DIRECTORS: The Black on GM's Board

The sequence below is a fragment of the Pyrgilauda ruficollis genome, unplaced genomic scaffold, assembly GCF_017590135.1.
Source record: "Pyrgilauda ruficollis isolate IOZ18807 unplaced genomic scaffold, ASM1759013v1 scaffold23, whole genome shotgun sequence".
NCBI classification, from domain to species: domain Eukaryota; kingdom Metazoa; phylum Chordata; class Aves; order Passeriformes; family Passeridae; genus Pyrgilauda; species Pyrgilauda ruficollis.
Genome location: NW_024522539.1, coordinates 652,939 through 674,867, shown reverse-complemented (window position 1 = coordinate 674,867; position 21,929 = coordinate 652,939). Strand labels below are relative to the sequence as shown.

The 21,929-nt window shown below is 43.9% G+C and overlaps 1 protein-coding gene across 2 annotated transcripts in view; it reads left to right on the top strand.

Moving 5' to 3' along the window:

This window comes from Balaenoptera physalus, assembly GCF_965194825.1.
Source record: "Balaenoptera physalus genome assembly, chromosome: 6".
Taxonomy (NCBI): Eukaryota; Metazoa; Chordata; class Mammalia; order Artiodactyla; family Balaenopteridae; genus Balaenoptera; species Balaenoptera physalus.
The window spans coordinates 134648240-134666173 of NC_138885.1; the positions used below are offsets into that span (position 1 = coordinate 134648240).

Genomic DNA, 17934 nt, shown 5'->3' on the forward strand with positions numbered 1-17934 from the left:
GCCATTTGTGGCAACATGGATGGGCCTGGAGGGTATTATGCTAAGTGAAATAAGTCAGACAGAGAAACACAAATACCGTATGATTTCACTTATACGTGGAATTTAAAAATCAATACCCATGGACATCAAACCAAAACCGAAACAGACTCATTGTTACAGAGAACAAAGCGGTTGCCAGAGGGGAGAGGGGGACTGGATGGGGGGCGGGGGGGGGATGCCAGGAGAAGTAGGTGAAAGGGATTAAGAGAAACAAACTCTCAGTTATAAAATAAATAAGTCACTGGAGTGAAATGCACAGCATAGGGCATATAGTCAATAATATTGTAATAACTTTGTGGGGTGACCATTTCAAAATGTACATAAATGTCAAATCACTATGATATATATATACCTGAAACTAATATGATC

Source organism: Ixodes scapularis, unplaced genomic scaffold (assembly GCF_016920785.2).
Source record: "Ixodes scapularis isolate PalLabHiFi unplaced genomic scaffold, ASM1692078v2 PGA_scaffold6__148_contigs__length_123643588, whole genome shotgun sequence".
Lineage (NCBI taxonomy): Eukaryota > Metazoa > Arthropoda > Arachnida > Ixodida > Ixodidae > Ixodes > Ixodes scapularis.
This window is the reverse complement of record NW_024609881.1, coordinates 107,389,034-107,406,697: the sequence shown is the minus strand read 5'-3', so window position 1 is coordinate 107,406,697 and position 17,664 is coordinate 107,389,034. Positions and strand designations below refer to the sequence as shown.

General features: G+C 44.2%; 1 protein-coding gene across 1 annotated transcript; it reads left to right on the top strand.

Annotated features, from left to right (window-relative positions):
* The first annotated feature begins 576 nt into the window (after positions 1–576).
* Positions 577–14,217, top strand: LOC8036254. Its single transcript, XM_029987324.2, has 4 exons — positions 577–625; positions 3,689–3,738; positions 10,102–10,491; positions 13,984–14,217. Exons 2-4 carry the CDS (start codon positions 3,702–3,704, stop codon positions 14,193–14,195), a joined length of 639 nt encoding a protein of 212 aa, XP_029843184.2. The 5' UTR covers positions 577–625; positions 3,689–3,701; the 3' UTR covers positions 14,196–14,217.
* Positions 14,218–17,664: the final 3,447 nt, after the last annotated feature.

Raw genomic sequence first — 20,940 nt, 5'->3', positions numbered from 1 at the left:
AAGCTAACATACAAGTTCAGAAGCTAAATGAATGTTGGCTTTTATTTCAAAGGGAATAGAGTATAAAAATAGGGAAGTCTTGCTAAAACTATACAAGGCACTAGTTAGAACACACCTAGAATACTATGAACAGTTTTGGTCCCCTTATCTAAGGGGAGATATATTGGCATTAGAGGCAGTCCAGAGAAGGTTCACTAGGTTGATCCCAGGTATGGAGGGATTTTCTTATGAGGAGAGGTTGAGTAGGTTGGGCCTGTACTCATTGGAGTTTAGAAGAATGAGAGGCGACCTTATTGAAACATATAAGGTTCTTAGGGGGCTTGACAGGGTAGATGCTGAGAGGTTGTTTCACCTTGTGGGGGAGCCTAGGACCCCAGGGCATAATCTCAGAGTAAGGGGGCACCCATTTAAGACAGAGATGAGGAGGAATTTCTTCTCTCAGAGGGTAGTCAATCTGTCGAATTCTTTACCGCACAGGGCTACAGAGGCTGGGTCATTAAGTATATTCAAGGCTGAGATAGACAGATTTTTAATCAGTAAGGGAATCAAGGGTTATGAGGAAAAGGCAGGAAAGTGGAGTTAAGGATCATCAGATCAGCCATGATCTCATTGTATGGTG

"Now what's good for General Motors really is good for America," whooped Lyndon Johnson over the telephone in January 1971. He was congratulating the Rev. Leon H. Sullivan, pastor of the 6,000-member Zion Baptist Church in Philadelphia, who had just been chosen as the first black to sit on General Motors' 23-member board of directors. Sullivan's election was widely regarded—not least by Sullivan himself—as an important test of the idea that a black presence in the board room could make a giant corporation more sensitive to the needs of minorities. The 6...

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